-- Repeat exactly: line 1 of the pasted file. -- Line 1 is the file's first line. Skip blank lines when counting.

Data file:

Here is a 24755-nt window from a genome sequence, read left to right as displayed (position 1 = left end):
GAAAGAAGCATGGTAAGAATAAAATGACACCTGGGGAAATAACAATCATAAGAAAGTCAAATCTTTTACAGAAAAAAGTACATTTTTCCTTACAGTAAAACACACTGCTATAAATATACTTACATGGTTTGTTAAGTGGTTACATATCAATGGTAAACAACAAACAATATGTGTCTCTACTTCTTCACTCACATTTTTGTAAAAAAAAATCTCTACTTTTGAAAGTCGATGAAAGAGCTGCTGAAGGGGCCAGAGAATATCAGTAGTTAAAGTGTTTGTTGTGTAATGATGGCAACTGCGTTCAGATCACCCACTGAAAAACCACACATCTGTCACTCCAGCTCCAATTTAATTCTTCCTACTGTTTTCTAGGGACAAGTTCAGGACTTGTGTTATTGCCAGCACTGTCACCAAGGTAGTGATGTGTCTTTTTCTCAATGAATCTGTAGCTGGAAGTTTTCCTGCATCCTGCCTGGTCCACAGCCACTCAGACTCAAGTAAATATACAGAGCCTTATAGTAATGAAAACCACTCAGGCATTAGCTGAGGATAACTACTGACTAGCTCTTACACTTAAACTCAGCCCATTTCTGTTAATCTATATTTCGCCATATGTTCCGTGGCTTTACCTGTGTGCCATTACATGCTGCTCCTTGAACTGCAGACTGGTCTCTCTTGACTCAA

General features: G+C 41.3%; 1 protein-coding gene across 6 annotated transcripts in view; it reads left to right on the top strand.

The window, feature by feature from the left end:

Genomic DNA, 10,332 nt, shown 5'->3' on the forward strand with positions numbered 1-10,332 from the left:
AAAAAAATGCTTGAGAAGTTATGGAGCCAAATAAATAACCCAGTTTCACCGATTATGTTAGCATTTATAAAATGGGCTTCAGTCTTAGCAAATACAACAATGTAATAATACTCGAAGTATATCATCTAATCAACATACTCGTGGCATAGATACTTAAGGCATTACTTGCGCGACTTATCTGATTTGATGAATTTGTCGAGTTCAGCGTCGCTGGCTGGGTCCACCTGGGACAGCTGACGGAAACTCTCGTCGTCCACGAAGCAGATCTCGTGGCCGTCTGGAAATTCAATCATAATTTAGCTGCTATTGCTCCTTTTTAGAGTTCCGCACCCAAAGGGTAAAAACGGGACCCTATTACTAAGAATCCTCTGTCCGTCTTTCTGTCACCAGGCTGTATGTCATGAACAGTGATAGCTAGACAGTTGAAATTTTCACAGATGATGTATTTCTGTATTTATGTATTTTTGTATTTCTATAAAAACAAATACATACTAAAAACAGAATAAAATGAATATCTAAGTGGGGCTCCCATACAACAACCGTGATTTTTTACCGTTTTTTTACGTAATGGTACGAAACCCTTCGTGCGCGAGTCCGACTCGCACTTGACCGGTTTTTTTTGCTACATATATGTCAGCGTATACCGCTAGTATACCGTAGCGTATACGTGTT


Here is a 24755-nt window from a genome sequence, read left to right as displayed (position 1 = left end):